HLS 645 Applied Education Strategies in Health Education. Prerequisites: HLS 600, 602 and 640 or instructor's permission. Provides an application of educational theory related to health behavior. Emphasizes the use of theoretical frameworks in developing group or individual instructional methodologies to affect psychosocial variables which effect health behavior. Also emphasizes the implementation of health education programs in school and community settings. 3 Cr. Spring

HLS 684 Statistics and Measurement for Health Education Evaluation. Provides students with fundamental statistical, evaluation, and research methods that are used in health education to measure health knowledge, attitudes, skills, and behaviors. Covers traditional descriptive and inferential techniques used in health education research and evaluation. Uses microcomputer software packages to provide students with computer skills for statistical analyses. 3 Cr. Fall

HLS 686 Seminar in Research Design. Prerequisite: HLS 684 or instructor's permission. Covers the review, appraisal, analysis and design of common research procedures; applications of statistical procedures, library methods, evaluation procedures and experimental methods; and preparation for the development of proposals for a thesis or a major paper. 3 Cr. Spring

HLS 693 Internship and Seminar in Community Health. Prerequisite: HLS internship coordinator's permission. Involves a community health fieldwork practicum providing experiences in the health programs of various community health agencies, or related health care facilities. 3 Cr.

HLS 698 Major Paper in Health Education. Prerequisites: Advisor's permission and a graduate GPA of 3.0. Written usually after completion of most, if not all, classroom courses. Achieves integration of concepts, methods and information relative to a specific topic or issue in health education. Focuses on problems, theory or practice. May reflect library research, field study, curricula development or program evaluation. Students will register for a minimum one credit every semester once they begin to work with their advisor on the paper. HLS 698 may be repeated, but only three credits may be used toward the credits required for graduation. Students must maintain continuous registration (fall and spring semesters) from the first semester that they begin working on their proposal until their major paper is completed and accepted. (Satisfactory/Unsatisfactory grading). 1-3 Cr.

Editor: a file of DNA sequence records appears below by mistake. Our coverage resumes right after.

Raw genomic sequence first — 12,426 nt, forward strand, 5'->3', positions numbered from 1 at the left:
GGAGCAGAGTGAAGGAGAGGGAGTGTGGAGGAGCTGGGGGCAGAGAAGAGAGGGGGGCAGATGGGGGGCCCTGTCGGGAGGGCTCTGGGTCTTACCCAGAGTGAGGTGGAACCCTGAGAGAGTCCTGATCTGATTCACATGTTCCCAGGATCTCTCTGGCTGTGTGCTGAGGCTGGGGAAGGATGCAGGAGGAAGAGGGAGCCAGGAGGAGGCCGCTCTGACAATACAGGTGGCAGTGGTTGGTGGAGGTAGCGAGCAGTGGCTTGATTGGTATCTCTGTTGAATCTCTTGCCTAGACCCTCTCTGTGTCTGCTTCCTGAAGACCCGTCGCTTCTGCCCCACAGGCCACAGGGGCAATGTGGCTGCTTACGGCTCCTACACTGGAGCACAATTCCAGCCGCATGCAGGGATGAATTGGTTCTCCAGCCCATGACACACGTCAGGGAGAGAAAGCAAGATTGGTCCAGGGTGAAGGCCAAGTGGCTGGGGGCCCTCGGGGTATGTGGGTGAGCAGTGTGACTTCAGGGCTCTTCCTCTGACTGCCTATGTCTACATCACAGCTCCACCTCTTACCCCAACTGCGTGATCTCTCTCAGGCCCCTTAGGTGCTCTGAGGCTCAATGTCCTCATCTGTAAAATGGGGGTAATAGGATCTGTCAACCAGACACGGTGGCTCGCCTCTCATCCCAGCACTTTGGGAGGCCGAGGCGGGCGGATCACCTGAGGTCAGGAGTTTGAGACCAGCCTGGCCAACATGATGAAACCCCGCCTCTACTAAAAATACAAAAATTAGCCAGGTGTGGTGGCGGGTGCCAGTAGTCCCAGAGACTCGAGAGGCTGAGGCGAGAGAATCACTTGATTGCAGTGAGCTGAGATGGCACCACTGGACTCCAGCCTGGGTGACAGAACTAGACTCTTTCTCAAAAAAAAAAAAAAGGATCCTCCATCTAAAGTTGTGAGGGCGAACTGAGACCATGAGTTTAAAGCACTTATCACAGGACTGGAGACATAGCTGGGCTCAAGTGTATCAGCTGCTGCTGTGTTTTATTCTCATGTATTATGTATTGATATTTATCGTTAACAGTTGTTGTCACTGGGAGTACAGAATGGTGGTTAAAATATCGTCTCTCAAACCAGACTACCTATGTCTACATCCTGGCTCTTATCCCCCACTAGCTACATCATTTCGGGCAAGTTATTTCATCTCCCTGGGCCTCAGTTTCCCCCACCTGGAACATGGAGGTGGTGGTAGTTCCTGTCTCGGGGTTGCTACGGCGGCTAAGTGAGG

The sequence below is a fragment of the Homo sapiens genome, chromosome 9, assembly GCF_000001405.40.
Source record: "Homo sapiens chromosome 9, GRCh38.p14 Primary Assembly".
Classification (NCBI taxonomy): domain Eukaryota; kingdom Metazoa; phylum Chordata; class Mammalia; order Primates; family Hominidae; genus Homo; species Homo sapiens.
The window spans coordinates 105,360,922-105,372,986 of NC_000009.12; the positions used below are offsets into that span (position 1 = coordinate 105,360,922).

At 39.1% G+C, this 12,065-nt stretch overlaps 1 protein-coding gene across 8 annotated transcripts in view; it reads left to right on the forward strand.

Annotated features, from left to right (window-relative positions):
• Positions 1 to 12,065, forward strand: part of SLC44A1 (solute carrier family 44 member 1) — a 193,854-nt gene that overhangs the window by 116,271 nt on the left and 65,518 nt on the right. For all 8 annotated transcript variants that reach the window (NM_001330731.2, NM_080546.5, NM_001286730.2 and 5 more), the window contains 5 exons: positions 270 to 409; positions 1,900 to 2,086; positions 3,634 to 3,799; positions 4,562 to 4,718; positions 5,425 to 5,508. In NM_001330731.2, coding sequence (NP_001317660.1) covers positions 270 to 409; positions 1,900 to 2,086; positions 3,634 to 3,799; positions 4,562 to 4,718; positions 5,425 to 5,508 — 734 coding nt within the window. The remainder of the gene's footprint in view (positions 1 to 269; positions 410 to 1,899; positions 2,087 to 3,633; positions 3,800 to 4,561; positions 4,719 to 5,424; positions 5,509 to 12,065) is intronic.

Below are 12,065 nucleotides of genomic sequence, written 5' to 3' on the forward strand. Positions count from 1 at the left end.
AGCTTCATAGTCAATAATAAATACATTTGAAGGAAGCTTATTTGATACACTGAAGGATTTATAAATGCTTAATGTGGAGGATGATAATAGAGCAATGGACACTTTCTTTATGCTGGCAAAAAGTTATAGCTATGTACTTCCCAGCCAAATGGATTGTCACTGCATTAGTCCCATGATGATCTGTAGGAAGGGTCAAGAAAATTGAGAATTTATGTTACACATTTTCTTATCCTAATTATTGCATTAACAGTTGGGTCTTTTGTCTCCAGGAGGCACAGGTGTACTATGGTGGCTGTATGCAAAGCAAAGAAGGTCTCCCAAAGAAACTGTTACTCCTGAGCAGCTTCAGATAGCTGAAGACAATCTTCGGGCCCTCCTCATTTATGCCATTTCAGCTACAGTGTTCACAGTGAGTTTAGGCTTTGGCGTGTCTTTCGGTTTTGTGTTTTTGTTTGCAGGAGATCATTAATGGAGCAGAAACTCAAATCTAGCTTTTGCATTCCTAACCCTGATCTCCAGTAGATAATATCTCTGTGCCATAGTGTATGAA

HLS 699 Independent Study in Health Science. Permits students to pursue in greater depth topics studied previously in conventional graduate-level courses. Designed individually through consultation between student and instructor to suit the student's needs and interests and the special competence of the instructor. May involve additional requirements established by the department. 1-6 Cr.

HLS 700 Thesis. Prerequisites: Advisor's permission and a graduate GPA of 3.0. Entails individual investigation, preparation and oral defense of a substantial research project in health science. Done in tutorial consultation with a graduate faculty member. Students will register for a minimum one credit every semester once they begin to work with their advisor on the thesis. HLS 700 may be repeated, but only six credits may be used toward the credits required for graduation. Students must maintain continuous registration (fall and spring semesters) from the first semester that they begin working on their proposal until their thesis is completed, defended, and accepted. (Satisfactory/Unsatisfactory grading). 6 Cr.

The information in this publication was current as of December 2002 when the text was compiled. Changes, including but not restricted to, tuition and fees, course descriptions, degree and program requirements, policies, and financial aid availability may have occurred since that time. Whether or not a specific course is scheduled for a given term is contingent on enrollment, budget and staffing. The college reserves the right to make any changes it finds necessary and may announce such changes for student notification in publications other than the College catalogs. For the purpose of degree and program completion, students are bound by the requirements in effect as stated in the printed catalog at the time of their matriculation at SUNY Brockport. Inquiries on the current status of requirements can be addressed to the appropriate College department of office. Also refer to the Brockport Web site home page at www.brockport.edu for current information.